While assessing his wounds, Conlan said, he saw the gigantic hole in his left leg. “I stuck my hand in that hole to see if any blood was spraying out,” he said. “I looked down and I saw a smoking hole. I knew that things had just turned bad. At that point, a thought went into my head: ‘You have to check yourself out.’”
Fortunately for Conlan and Ramakka, the Army combat medic on duty helped to secure the scene and started immediate medical assistance. Two other soldiers helped. “[The soldiers] had combat medic lifesaver training,” Conlan said. “They were able to bandage off my left leg, but on my right leg, they had five or six bandages on and couldn’t stop the bleeding.”
Conlan said he remembers hearing the soldiers arguing about whether to apply a tourniquet. “I sat up and said, ‘If you need to do it, do it,’” he recalled. “To the day I die, I will also remember the look [on their faces].” He added that he would rather lose his leg than his life.
Following emergency care at Bagram, the airmen were flown to Landstuhl Regional Medical Center in Germany. A few days later, both Conlan and Rammakka were flown to Wilford Hall Medical Center at Lackland Air Force Base in San Antonio.
After Conlan had resigned himself to losing it, the doctors were able to regain blood flow in his right leg. “Long story short, the medical personnel were able to save my leg,” he said. “I have nothing to say but good things about the medical folks. I have been seen by Army, Navy [and] Air Force, and had nothing but exceptional service along the way.”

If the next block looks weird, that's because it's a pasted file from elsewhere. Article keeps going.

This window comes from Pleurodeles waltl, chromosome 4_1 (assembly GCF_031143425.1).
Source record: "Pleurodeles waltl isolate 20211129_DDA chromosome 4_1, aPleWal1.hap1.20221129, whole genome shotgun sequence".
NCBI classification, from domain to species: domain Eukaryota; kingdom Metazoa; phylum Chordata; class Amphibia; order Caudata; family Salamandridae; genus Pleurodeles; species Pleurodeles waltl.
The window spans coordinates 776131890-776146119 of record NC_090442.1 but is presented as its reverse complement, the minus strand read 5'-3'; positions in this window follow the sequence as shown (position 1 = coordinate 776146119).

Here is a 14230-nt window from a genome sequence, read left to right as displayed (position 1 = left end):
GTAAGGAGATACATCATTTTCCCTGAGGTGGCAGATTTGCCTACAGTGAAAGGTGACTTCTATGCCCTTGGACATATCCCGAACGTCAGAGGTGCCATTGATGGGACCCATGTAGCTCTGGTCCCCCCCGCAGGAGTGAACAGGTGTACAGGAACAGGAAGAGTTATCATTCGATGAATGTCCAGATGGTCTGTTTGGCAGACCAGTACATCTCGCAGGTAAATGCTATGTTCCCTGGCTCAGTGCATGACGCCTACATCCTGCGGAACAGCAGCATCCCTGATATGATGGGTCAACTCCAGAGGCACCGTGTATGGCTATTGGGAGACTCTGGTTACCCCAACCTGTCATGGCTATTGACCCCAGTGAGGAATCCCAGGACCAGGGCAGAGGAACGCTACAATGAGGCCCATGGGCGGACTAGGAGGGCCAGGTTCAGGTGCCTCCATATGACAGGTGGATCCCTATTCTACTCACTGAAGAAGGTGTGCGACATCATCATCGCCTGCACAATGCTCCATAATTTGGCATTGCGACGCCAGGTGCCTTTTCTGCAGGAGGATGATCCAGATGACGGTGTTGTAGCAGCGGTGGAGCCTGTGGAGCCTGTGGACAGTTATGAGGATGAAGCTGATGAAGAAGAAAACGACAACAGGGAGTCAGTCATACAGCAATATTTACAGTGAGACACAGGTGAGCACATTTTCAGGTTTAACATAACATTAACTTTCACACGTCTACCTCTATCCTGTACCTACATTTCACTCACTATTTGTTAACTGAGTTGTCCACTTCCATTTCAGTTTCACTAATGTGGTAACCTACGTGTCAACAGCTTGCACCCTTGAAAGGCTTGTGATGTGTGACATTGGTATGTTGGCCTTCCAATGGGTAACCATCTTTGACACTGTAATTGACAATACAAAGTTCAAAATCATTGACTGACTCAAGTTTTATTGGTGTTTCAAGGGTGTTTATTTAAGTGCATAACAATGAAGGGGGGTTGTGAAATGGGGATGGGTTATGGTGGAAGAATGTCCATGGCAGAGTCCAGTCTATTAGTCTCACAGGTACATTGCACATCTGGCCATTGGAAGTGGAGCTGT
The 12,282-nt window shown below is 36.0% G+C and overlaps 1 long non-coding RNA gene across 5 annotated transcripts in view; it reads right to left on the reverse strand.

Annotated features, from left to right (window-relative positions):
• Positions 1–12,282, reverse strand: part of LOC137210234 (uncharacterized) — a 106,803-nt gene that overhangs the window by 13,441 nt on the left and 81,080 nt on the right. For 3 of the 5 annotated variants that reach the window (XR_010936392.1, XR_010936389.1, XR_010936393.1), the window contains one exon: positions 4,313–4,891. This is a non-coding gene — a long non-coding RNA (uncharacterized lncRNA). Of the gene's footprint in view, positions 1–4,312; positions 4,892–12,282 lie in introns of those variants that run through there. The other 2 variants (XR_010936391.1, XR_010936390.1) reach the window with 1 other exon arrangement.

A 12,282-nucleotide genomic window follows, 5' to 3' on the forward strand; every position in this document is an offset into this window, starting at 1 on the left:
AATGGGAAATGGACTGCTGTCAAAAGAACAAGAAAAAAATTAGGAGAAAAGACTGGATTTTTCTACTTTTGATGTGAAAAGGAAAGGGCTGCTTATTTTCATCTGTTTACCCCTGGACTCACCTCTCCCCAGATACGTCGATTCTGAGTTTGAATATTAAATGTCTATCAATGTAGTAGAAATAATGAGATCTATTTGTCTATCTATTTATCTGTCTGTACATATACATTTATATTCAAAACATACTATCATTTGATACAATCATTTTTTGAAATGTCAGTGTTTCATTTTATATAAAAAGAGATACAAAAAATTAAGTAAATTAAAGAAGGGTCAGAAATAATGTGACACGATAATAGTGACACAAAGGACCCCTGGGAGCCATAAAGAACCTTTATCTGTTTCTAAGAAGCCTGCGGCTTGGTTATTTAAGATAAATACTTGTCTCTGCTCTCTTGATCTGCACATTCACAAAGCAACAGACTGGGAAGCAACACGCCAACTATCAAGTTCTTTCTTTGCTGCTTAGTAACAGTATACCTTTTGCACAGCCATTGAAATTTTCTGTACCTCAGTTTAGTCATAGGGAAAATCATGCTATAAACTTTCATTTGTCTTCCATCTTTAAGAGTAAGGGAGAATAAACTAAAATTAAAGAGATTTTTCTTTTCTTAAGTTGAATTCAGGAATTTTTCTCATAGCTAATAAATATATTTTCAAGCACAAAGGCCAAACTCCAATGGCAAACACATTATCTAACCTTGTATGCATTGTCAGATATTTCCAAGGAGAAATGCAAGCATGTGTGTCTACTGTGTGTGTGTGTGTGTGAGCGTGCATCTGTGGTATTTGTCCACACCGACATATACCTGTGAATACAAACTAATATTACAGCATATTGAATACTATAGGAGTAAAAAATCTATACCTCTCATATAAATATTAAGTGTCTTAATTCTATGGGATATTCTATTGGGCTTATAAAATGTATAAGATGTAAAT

Conlan has endured 10 surgeries, and probably will need more. Rammakka, who lost the lower part of his left leg, also returned to active-duty status.
In addition to the gratitude he expressed for the medical care he received, Conlan thanked the leaders who allowed him to finish what he started out to do 20 years ago.
“One of the most important things that anyone said to me was actually during my Purple Heart ceremony,” he said. Maj. Gen. Dean Fox, then the Air Force's top civil engineer, presented the Purple Heart to Conlan on Aug. 12, 2005, at Wilford Hall. Conlan said the general told him, “When you are ready, we have a job for you.” The major said those 10 simple words had a huge impact on him and his ability to return to duty.
He acknowledged that he may not move as fast as he once did, but said he knows he is still contributing to the Air Force’s mission.
“My legs are nowhere near as strong or useful as they were, due to the damage of my right leg,” he said. “[But] I can walk, and there are a lot of things that I can do.”
If people need inspiration or want to know what the human spirit is all about, Conlan said, they should spend a “day in the life” of a wounded sailor, soldier, airman or Marine.
“Go visit Walter Reed … or any of the major hospitals and talk to some of the wounded guys and gals,” he said. “All they want to do is get back to their unit, and we are all the same in that regard.
“I don’t consider myself special,” he continued. “My injuries were pretty bad, and it took a long time to come back. [But] I felt like that I was letting everyone down if I didn’t get up and get back to it.”
(This is the eighth installment of the Wounded Warrior Diaries series. Navy Lt. Jennifer Cragg serves in the Defense Media Activity’s emerging media directorate.)